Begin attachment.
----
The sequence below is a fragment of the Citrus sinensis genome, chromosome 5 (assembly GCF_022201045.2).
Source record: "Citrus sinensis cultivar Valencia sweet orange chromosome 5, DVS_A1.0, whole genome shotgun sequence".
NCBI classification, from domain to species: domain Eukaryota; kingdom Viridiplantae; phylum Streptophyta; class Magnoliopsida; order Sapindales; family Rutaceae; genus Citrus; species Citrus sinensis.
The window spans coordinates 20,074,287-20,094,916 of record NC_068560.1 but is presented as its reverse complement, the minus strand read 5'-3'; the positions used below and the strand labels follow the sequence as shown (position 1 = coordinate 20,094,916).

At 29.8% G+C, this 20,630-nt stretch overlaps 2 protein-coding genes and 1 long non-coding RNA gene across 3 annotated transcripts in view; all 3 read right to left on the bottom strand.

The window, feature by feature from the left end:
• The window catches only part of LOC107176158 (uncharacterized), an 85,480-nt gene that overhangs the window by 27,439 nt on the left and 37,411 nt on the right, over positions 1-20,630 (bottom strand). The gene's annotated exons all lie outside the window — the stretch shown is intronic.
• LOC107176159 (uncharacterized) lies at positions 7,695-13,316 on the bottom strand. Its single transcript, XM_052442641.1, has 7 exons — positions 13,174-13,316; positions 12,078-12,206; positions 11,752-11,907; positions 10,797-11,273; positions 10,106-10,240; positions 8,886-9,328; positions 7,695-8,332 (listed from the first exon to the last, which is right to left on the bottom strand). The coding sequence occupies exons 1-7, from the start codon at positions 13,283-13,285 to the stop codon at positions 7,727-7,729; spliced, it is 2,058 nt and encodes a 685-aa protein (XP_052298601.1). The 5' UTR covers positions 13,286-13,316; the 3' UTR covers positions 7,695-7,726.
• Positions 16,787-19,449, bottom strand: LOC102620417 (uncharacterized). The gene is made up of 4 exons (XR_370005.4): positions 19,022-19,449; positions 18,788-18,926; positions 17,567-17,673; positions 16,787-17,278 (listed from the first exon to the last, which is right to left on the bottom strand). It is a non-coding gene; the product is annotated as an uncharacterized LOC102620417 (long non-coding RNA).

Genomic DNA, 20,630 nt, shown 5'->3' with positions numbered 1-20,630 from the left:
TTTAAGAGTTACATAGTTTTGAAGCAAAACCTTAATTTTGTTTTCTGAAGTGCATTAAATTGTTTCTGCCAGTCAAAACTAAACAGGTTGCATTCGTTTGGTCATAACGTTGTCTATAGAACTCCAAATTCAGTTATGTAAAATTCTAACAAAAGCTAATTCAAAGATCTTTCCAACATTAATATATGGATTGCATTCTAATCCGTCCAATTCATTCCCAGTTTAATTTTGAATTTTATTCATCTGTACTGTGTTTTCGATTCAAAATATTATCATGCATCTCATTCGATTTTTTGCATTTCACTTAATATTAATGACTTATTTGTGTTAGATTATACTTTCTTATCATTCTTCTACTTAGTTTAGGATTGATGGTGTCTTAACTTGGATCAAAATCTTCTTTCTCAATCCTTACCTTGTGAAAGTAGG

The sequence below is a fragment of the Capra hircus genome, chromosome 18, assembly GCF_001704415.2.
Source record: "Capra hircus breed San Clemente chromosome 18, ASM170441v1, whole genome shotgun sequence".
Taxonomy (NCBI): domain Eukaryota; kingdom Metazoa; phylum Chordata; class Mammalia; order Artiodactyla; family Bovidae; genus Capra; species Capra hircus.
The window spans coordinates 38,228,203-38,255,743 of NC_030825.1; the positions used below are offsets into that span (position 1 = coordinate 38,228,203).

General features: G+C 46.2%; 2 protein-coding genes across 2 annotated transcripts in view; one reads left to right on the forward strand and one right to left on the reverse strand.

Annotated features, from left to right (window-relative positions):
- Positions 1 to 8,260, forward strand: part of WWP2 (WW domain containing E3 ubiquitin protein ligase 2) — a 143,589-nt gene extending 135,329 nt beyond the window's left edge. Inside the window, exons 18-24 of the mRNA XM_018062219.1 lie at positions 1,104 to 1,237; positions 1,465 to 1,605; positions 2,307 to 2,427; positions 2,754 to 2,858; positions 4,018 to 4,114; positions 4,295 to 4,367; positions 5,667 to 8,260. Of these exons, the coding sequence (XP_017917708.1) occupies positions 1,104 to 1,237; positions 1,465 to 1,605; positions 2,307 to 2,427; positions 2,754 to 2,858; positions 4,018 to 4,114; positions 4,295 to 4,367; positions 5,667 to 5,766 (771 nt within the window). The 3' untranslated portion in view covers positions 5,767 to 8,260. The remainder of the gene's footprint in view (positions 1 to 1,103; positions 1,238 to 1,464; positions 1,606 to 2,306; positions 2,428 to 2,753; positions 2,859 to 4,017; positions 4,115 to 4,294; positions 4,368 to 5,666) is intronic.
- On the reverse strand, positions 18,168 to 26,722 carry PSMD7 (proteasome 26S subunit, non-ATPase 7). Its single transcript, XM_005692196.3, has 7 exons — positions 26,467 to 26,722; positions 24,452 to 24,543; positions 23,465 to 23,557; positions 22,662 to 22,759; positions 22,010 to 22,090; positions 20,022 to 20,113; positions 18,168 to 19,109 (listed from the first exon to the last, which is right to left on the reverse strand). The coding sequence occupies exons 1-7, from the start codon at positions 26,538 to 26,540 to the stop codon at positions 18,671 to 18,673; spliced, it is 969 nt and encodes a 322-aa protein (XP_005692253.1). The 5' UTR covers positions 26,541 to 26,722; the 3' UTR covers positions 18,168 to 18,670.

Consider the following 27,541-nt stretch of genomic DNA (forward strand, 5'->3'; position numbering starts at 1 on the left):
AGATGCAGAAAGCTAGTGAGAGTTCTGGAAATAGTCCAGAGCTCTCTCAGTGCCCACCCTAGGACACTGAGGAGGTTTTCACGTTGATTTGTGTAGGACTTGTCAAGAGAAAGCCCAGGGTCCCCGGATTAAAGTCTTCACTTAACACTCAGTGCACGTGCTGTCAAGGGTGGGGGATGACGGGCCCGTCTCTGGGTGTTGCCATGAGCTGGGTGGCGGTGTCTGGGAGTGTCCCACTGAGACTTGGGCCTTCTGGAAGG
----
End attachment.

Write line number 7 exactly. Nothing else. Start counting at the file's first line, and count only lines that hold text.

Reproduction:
• The window catches only part of LOC107176158 (uncharacterized), an 85,480-nt gene that overhangs the window by 27,439 nt on the left and 37,411 nt on the right, over positions 1-20,630 (bottom strand). The gene's annotated exons all lie outside the window — the stretch shown is intronic.